“So in the words of Kobe Bryant, ‘Mamba out.’ But in the words of us, ‘Not forgotten.’ Live on, brother.”
The crowd in the Staples Center erupted with adulation upon hearing the last words of LeBron James’ speech before Friday’s game against the Trail Blazers. His lone, exalted voice was greeted by the sounds of the many thousands in the stands, and the many millions watching from home. From cries of despair to cheers of joy, every utterance in every register found warmth in each other during ESPN’s powerful REMEMBERING KOBE tribute.
Except for my voice. I couldn’t even whisper.
KOBE BRYANT: 1978-2020.
Never in my two decades of life have I seen a sentence that has disagreed with itself more. I, like most of the world, thought Kobe Bryant was immortal. His confidence and intelligence and charm seemed to be a gift from heavenly bodies operating far beyond our mortal understanding. Witnessing the limitless areas he triumphed in made me believe that King Midas had finally found his successor. Everything Kobe touched turned to gold.
So, when the horrifying reports started to surface – when we all started realizing that Kobe Bryant might actually…be dead – the revelation pierced my heart like a bullet made of diamond. I came home, dropped my bag on the floor, and sat on the beat-up brown couch in my living room, stupefied. As I mindlessly scrolled through Twitter, growing increasingly numb to the fractured web of information that was creating a monstrous image so heinous even Dr. Frankenstein would’ve shuddered, I began to cry.
It started out as muffled coughing married with sporadic tears. As time passed, the coughing grew louder and the tears flowed more easily. I thought to myself as I tried, rather stupidly, to fight back more tears, “Why the hell am I crying?”
I didn’t know Kobe. I had never met Kobe. I wasn’t even a Lakers fan. So why was I sitting on this couch, mourning the loss of a man I never knew?
As the days went on, more and more people began to remember Kobe. Kobe the champion. Kobe the soon-to-be Hall of Famer. Kobe the Oscar winner. Kobe the man, the husband, the “Girl Dad.” That’s when the answer to my question revealed itself.
We mourn Kobe because we loved him.
We loved him because he was everything that we weren’t. He was and always will be inexorably linked with the word “winner.” He had sat at life’s casino, flashing that infamous smirk in the face of its dealer, put all his chips in, and won big. And we loved him more because he shared his chips. He shared them with all of us. With every award he won, every speech he gave, every person he helped, Kobe gave a piece of himself to us. Those pieces emanate glory. They emanate grace. Above all else, they emanate success. But not every piece fit the puzzle that he wanted us to see. After his highly publicized sexual assault case that ended in a private settlement and a public apology, we were left with the sobering realization that people can do or be accused of doing bad things and still mean so much to so many. While he went on to champion the world of women’s sports and become one of the most visibly supportive fathers in recent memory, it’s a realization that many of us, including myself, reckon with daily.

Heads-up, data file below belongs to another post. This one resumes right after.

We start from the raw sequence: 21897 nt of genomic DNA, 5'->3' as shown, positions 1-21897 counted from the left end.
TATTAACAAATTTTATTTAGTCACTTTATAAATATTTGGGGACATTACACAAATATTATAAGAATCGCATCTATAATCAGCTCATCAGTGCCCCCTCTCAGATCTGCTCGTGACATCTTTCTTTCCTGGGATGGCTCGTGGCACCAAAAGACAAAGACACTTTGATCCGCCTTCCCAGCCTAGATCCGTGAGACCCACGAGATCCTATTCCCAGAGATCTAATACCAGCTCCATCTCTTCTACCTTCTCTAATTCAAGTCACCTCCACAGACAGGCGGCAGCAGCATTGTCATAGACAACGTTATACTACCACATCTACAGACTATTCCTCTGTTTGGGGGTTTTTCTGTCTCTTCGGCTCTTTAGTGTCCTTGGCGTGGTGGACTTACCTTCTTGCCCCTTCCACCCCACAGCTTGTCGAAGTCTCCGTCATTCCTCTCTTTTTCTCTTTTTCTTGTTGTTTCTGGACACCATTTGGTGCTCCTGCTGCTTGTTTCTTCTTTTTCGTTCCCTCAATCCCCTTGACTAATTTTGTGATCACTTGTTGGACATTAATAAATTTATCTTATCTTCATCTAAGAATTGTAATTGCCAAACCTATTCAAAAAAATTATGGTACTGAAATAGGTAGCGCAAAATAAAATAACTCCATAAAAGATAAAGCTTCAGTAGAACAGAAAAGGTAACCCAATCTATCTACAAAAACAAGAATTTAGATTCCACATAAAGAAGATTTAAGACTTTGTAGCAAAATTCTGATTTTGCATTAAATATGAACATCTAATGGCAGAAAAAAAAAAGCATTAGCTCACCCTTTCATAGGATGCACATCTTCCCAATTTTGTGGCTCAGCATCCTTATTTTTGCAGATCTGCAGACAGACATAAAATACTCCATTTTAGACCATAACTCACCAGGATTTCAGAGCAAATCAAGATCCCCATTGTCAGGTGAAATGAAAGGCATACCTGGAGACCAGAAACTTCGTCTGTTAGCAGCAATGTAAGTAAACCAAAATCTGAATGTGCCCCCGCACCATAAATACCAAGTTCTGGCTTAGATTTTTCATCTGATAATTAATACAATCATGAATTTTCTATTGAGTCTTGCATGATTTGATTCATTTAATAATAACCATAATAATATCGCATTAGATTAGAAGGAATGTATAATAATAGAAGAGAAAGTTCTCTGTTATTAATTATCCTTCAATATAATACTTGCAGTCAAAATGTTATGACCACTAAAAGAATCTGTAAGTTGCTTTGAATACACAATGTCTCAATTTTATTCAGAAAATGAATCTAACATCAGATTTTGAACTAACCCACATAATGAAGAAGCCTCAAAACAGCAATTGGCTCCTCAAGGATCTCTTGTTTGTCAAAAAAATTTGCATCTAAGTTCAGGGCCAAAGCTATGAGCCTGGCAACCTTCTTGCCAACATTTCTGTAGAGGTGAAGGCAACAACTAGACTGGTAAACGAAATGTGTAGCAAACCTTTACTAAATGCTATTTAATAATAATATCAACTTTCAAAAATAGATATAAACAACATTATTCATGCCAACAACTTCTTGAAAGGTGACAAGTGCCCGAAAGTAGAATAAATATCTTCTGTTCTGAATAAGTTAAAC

But because of all those pieces, we believed that he was untouchable. Kobe Bryant couldn’t and wouldn’t die and, in the ridiculous proposition that his incredible story could have an ending, he would pass in his sleep, surrounded by his daughters, after more than a century of life. We thought that Kobe Bryant was immortal – and we revered him for that.
But he wasn’t. He died, last Sunday. He died at 41. And Gianna, the heir to her father’s basketball throne, died with him.
I have tried to take my own life twice. I have held a belt in my hands, waiting for some sign to make me fasten it around my neck. I have stood on the top floor of a parking deck, staring at the pavement below, waiting for some gust of wind to push me off the ledge. And in those two instances, I hadn’t felt the immediacy and finiteness that death brings like I do now. If Kobe can die, we all can. If Kobe’s time on this world can be cut short so brutally and so suddenly, then the reaper can swing his scythe at anyone. At all of us.
Realizing your own mortality can bring either complete relief or crippling fear. After experiencing quite a bit of the latter over the past few days, the former seems like the only option worth choosing. It’s the option I believe that Kobe chose very early on in his life. While the world believed he couldn’t die, he must’ve known, more than anything, that one day he would. He lived every day and every moment as if it were his last, which is why he accomplished so much. He knew that ignorance regarding death wouldn’t bring bliss, but a burden that would eventually become too heavy to bear.
For us to live with that burden would be the true tragedy of Kobe’s death. To just exist. To not make the most of every single waking moment. To wait for the things we want. To not love and be loved in return. To be so scared of life’s casino that we don’t even make it to the table. This is something I cannot and will not do. Not anymore.
I now know that the life of Kobe Bryant wasn’t mystical or supernatural. There was no secret to his success. He simply worked as hard as he could to be the best version of himself and he continued to do so until the very end. I’ve made a promise to myself that I would do the same or die trying. It’s a promise I intend to keep. It’s what Kobe would’ve done.
Alyssa Altobelli |John Altobelli |Keri Altobelli | Gianna Bryant | Kobe Bryant | Payton Chester | Sarah Chester | Christina Mauser | Ara Zobayan
1.26.2020 | Rest in Paradise